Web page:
Growing Up Too SoonBy
The Big Girl Chair
This guest post is authored by Sue Major, a mother of four from New Jersey.
The other day I was in Costco when I happened upon a young mom and her daughter “Sarah” who was about three years old and Sarah’s baby brother. Sarah clearly had about the same patience level for the Costco shopping experience that I do. I was about one aisle away from throwing the same tantrum Sarah was throwing. Sarah’s mom in an effort to diffuse the situation said “Sarah if you promise to be good I’ll let you come over here and sit in this big girl chair” Well Sarah lit up like fireworks on the Fourth of July. All was now peaceful in the outdoor furniture section. Normally I would have thought the whole thing was kind of cute but something struck a nerve with me.
As adults we know that spending time in the big girl chair is not all it’s cracked up to be but when we have our first child we can’t wait until they crawl, then we can’t wait until they walk and talk, we can’t wait until they read and we work really hard to get them to all these milestones as quickly as possible because well, it’s exciting and amazing to watch these little wonders grow and change. I did this myself with my first and I realize now I was very different with my youngest. I wanted to keep her a baby for as long as I could. I didn’t care when she walked or talked. I knew she was fine and would learn all these things when she was ready. I let her get messy and be a baby for as long a she wanted. I rewarded her with toys and trips to petting zoos instead of trips to the mall for big girl dresses and shoes.
As they have both grown into teenagers there is a tremendous difference in them today. My oldest while always a quick learner, honor student and fashion diva was very quick to want to experiment in the big girl world. She was always pushing to do the next grown up independent activity…unfortunately that included drinking alcohol. The thing about the big girl chair is that when you get in it before you’re ready there is a risk of getting badly hurt when you try to get off it and mommy isn’t there to catch you before you fall. My older daughter who learned so much so fast fell hard out of that chair… all the way into an emergency room being treated for alcohol poisoning…twice. Most of the big boys and girls she plays with have suffered the same fates, hospitals, trouble with police, the schools etc.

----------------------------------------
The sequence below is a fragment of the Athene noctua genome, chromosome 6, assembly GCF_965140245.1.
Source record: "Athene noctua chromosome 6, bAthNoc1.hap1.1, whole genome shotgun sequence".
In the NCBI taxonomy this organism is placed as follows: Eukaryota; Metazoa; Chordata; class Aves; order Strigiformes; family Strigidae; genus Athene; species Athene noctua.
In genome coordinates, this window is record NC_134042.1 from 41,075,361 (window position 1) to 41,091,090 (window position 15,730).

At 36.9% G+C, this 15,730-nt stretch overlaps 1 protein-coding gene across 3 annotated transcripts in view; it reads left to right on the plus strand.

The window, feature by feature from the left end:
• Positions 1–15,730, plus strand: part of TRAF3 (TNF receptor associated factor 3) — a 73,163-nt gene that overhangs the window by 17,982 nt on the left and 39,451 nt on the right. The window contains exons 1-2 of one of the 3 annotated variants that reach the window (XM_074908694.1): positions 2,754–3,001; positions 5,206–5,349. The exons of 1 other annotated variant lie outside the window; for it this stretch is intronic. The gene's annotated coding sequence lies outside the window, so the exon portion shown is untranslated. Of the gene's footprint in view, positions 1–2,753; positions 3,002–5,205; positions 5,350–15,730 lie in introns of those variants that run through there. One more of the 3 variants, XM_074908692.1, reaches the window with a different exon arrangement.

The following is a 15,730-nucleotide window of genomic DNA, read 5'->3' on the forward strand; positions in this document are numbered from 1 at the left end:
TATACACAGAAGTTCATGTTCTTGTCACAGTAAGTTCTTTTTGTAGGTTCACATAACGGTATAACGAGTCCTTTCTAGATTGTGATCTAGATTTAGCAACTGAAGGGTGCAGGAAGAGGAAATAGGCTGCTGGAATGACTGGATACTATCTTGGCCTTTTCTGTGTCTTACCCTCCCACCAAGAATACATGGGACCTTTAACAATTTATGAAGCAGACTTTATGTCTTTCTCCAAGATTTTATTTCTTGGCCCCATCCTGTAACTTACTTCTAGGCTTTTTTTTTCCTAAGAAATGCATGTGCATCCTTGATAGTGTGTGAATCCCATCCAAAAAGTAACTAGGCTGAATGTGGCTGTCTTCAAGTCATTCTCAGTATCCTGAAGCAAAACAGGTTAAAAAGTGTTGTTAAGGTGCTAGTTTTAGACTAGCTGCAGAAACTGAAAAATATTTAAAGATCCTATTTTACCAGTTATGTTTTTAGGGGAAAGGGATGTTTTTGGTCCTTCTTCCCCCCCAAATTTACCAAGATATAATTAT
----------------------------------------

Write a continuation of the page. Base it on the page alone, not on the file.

My younger daughter has chosen to still take refuge in the rewards of playing games. She loses herself in soccer and is still happy to be rewarded with trips for ice cream. Most of the time she wears soccer shorts and t-shirts. She has chosen so far not to get in the big girl chair with alcohol even though many of her friends have. There is a struggle inside her though, I know it’s not easy. I can see it. She wants to grow up but she knows some things are still out of her comfort zone. She’s moody and self conscious about her clothes and hair when she’s with her big girl friends. I’ve seen her happiest when she’s giggling with her friends who share her desire to stay little for a while longer. There’s no drama with them. It’s a safe haven and I have vowed to do whatever it takes to encourage that and never say “grow up” when she’s being a brat. She’s acting her age and I try not to forget that because it’s important.
I’m not saying that birth order determines underage drinking. There are so many factors and circumstances and one size does not fit all. I’m just saying maybe offering them the big girl chair is not the best reward.
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